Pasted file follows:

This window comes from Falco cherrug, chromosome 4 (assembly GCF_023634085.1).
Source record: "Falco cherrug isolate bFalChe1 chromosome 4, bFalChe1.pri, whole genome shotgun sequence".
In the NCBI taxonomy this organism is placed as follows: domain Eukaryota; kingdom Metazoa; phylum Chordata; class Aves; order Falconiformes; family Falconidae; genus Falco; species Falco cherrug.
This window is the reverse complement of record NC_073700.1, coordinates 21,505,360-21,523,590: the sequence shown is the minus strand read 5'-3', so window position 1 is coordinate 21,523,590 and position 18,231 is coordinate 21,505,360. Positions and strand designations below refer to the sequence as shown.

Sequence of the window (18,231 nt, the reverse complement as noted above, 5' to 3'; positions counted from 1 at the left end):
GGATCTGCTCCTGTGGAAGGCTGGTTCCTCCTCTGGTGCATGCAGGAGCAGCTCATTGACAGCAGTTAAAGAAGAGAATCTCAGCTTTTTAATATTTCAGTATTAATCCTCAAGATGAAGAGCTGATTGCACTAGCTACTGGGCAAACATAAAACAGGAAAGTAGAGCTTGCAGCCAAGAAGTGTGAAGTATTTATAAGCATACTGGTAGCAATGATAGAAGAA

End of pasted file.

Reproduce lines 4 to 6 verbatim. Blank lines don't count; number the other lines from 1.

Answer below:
This window is the reverse complement of record NC_073700.1, coordinates 21,505,360-21,523,590: the sequence shown is the minus strand read 5'-3', so window position 1 is coordinate 21,523,590 and position 18,231 is coordinate 21,505,360. Positions and strand designations below refer to the sequence as shown.

Sequence of the window (18,231 nt, the reverse complement as noted above, 5' to 3'; positions counted from 1 at the left end):
GGATCTGCTCCTGTGGAAGGCTGGTTCCTCCTCTGGTGCATGCAGGAGCAGCTCATTGACAGCAGTTAAAGAAGAGAATCTCAGCTTTTTAATATTTCAGTATTAATCCTCAAGATGAAGAGCTGATTGCACTAGCTACTGGGCAAACATAAAACAGGAAAGTAGAGCTTGCAGCCAAGAAGTGTGAAGTATTTATAAGCATACTGGTAGCAATGATAGAAGAA